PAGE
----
Bet Your Butterscotch Fragrance Oil is definitely a welcoming scent that will surely be enjoyed by family and friends of all ages.  To wrap your taste buds around this fabulous fragrance, just type “butterscotch” into the search bar on our site.  That will take you directly to our Bet Your Butterscotch Fragrance Oil page!

Sep
24

Banana Cream Pie Fragrance


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Banana Cream Pie FragranceBanana Cream Pie Fragrance Oil Spotlight

Bananas, vanilla, and cream make an excellent pie filling- this description alone is making my mouth water- but imagine being able to smell that scent any time you’d like without the work of baking a pie! That’s where Banana Cream Pie fragrance oil comes in.  You do need to mix your ingredients to use this fragrance oil in applications, but the scent lasts much longer. It’s much easier to light a candle than it is to bake a pie- no? Cream pies also have a reputation of being thrown in people’s faces for comedic effect (or charity or both, really) but you don’t have to worry about that with fragrance oil! The only way your face will smell like Banana Cream Pie is if you use this fragrance oil to make a sumptuous soap. Just remember that you can’t eat it, no matter how delicious it smells. (Though we do have some delicious lip flavorings if that’s what you’d like.)

What Does Banana Cream Pie Fragrance Oil Smell Like?

The aroma of freshly made banana cream pie.  The fragrance begins with top notes of ripe banana, quince, and apple; middle notes of juicy pearberry, Anjou pear, clove buds, and plantain leaves; base notes of vanilla extract, pie crust, and butter rum.

How Do Our Customers Use Banana Cream Pie Fragrance Oil?

Candles, of course! This fresh bakery fragrance performs perfectly in joy wax and wow wax, and is nice and strong in soy wax. It is not gel wax compatible. The maximum recommended usage percentage for this delicious dessert scent in vegetable waxes and paraffin wax is 10%. Our coloring suggestions for candles are to use 5 drops of yellow liquid candle dye per 4 pounds of wax or shred a small amount of yellow color block into your melted wax. Never color your candles with crayons; it will clog the wick!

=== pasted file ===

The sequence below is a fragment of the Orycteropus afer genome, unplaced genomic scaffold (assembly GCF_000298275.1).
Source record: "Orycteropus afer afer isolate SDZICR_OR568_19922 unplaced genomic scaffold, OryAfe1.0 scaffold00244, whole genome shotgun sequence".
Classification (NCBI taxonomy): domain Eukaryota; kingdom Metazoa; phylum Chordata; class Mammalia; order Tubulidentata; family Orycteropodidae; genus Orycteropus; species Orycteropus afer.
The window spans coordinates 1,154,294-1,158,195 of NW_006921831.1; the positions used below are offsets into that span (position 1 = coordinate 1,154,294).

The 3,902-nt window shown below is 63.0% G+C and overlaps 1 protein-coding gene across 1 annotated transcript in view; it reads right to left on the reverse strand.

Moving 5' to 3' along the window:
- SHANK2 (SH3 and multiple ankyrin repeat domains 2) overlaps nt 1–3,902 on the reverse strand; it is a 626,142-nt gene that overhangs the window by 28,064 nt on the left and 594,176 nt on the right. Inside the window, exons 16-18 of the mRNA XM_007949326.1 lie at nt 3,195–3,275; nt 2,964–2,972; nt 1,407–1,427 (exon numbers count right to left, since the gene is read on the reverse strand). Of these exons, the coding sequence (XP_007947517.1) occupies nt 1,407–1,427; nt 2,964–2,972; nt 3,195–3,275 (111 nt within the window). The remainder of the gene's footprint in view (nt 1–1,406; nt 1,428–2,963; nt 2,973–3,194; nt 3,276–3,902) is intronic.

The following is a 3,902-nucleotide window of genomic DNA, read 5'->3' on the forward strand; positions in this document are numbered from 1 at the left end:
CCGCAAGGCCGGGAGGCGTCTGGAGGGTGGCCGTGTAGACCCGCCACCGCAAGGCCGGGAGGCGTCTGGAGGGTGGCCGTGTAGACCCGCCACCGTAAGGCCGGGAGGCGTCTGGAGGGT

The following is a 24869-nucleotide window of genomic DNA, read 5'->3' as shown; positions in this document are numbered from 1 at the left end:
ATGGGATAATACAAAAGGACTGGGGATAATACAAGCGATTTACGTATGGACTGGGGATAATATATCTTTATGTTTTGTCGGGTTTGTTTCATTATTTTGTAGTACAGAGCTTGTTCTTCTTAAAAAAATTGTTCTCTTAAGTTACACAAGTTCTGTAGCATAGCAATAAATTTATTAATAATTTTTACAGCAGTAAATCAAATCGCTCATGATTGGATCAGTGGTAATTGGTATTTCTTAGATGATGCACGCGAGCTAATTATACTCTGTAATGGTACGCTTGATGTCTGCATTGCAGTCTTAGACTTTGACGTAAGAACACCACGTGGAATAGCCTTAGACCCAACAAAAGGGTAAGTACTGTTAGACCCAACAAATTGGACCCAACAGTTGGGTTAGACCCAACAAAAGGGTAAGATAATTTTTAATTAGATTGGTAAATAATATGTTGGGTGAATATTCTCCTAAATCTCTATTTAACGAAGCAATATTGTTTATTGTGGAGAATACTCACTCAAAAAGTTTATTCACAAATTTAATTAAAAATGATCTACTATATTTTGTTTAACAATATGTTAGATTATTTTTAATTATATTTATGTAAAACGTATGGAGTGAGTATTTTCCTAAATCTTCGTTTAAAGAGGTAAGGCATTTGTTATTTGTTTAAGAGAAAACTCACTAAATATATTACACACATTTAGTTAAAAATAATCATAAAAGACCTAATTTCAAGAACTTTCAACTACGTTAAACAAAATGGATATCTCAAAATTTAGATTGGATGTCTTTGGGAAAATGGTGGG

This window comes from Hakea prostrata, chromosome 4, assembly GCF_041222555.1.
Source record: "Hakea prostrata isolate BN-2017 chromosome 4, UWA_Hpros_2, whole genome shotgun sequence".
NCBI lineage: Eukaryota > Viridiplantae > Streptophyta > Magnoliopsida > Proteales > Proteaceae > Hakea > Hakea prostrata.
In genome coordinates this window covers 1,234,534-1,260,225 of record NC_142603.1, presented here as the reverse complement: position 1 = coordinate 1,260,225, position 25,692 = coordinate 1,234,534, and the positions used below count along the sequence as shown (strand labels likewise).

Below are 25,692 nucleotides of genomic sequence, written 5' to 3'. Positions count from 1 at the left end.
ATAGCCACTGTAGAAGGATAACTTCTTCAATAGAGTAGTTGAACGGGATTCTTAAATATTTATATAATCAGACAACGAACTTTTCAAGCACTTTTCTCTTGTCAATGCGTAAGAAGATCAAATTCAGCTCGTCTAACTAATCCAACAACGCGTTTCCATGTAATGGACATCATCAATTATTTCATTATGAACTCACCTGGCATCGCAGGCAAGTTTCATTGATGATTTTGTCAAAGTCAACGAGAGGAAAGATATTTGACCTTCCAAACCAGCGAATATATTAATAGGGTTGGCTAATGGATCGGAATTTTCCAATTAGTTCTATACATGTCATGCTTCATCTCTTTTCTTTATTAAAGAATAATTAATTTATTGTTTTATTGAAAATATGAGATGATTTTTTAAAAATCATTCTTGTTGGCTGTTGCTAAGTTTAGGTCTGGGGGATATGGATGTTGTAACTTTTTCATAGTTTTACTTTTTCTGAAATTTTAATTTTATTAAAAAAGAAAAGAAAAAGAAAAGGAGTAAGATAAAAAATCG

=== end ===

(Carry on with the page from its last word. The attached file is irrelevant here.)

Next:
Room scents! This appetizing aroma comes across nice and strong in aroma beads. The maximum recommended usage percentage in incense and potpourri is 50%.

Soaps! The maximum recommended usage percentage for this fruit pie fragrance in soaps, bath gels, and bath oils is 5%. Our cold process soap testing found that this fragrance caused some acceleration, but no separation and no ricing. Cured CP soap bars retained a very strong scent. The cured soap did discolor to a light brown/orange color– almost the color of pie crust? Maybe? Check it out for yourself in the soap testing video or on the fragrance oil page. The discoloration of cold process soap made with this fragrance may be attributed to its 3% vanillin content. Vanilla White Color Stabilizer may help prevent discoloration due to vanilla- but over 40 ingredients can cause discoloration- remember you are responsible for the results in your finished products. Our coloring suggestions for soap are to use yellow soap colorant in the amount that satisfies you. You’re welcome to try natural soap colorants– but pay attention to the descriptions- different colorants maybe altered by different soap-making processes.

If you’d like to make some pie-shaped, pie-scented soap, check out our adorable pie heart soap mold!

Body products! This sweet scent performs perfectly in perfumes and the maximum recommended usage percentage in beautiful banana body-sprays and luscious lotions is 5%.

Cleaning products! The maximum recommended usage percentage for this bakery scent in cleaning products is 4%.